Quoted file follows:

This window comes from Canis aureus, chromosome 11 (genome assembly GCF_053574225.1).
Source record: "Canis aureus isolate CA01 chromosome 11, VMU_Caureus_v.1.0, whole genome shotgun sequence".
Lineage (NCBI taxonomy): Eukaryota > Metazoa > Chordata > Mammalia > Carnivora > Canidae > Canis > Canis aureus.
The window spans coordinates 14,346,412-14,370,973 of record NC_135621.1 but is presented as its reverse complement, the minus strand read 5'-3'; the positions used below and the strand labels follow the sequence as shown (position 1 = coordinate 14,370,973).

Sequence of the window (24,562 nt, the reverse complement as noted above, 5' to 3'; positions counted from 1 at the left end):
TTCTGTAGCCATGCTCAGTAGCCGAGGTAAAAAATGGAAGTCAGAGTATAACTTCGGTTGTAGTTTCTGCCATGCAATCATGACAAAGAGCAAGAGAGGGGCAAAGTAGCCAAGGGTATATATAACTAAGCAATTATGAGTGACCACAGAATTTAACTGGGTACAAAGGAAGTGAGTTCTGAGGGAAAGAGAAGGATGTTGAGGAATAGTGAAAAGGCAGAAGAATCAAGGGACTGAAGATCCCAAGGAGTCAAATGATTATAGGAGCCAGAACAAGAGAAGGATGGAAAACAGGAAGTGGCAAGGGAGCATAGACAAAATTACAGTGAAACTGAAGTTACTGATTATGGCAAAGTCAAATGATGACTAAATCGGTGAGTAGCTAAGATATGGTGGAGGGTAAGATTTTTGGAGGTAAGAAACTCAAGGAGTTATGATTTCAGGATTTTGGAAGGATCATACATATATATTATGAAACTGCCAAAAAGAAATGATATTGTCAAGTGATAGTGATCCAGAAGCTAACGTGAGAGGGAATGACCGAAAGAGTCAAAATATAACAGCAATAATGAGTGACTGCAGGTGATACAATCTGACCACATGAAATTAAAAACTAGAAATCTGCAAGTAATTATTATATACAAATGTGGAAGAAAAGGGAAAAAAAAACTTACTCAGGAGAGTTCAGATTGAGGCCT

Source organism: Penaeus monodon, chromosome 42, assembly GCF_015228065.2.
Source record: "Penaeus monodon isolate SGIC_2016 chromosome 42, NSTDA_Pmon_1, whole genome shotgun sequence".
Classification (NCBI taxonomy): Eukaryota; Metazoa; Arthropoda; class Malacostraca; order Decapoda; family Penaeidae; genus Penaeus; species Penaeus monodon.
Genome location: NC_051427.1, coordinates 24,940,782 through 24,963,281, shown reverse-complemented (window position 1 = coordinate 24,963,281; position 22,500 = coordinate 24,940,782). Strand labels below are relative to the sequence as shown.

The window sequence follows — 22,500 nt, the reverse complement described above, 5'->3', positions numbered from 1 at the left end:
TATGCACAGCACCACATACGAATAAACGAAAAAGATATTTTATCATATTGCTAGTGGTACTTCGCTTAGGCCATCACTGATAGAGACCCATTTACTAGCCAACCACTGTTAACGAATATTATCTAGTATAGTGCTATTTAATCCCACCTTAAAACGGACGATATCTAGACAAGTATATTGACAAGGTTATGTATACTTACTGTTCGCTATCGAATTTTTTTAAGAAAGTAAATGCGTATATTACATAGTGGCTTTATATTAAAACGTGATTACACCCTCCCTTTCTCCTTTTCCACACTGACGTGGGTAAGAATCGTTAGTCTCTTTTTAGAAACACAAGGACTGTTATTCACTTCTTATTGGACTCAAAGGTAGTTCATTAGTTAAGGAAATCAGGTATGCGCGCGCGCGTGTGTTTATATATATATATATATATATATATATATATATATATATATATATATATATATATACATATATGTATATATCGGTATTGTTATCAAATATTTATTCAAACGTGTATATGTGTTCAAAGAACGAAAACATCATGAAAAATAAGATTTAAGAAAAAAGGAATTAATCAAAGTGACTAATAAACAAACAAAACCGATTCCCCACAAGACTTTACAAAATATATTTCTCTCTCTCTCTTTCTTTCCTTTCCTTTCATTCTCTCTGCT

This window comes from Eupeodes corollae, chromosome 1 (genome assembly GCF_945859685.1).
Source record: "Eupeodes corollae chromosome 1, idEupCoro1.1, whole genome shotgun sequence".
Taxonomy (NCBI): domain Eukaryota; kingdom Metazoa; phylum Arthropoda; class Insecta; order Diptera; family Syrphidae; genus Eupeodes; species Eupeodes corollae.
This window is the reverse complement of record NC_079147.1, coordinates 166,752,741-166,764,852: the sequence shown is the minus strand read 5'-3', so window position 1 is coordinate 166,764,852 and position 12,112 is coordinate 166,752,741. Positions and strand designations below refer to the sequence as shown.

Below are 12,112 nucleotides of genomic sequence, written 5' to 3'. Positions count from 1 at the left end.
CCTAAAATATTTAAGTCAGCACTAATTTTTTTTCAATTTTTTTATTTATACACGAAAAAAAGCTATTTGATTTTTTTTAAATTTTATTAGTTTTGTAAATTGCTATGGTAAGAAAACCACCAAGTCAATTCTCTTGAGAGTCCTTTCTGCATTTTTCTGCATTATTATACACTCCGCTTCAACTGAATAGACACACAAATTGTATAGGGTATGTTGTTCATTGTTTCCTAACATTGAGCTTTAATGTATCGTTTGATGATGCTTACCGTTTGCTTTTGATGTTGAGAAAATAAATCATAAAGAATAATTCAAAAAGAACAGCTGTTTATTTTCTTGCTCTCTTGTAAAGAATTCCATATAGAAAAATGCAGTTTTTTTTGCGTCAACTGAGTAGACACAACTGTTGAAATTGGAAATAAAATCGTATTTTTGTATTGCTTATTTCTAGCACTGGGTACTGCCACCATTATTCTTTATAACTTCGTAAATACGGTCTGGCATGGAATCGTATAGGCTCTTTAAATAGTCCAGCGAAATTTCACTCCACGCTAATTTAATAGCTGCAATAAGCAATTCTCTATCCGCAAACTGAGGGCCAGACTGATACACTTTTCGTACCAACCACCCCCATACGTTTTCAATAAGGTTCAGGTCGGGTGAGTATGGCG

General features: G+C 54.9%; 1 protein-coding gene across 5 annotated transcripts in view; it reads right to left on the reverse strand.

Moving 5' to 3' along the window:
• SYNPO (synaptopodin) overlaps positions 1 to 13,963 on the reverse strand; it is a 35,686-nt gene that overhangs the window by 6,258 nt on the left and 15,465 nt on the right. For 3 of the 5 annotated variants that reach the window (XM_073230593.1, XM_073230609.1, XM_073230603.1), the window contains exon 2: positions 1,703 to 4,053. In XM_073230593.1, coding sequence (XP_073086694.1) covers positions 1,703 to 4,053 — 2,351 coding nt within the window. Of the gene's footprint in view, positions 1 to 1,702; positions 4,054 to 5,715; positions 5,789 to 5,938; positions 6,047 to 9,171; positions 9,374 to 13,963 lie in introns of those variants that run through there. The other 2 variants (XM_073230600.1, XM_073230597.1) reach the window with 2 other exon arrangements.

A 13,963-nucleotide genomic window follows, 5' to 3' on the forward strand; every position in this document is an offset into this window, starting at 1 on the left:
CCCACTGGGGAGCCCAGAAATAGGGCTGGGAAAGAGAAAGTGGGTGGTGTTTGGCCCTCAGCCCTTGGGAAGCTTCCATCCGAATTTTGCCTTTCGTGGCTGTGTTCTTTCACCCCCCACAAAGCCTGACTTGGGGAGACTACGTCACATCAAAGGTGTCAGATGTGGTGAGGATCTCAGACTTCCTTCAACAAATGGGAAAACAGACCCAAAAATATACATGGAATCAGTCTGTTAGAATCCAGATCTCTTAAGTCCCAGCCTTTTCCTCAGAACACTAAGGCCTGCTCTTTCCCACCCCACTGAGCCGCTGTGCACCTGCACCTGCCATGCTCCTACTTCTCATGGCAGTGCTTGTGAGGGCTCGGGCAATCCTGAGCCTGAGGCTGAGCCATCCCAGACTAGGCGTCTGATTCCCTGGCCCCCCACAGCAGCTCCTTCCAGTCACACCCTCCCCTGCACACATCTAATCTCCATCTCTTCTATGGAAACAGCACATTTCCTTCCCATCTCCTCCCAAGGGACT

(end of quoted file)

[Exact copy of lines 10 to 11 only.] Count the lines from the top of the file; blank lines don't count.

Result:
Genome location: NC_051427.1, coordinates 24,940,782 through 24,963,281, shown reverse-complemented (window position 1 = coordinate 24,963,281; position 22,500 = coordinate 24,940,782). Strand labels below are relative to the sequence as shown.

The window sequence follows — 22,500 nt, the reverse complement described above, 5'->3', positions numbered from 1 at the left end: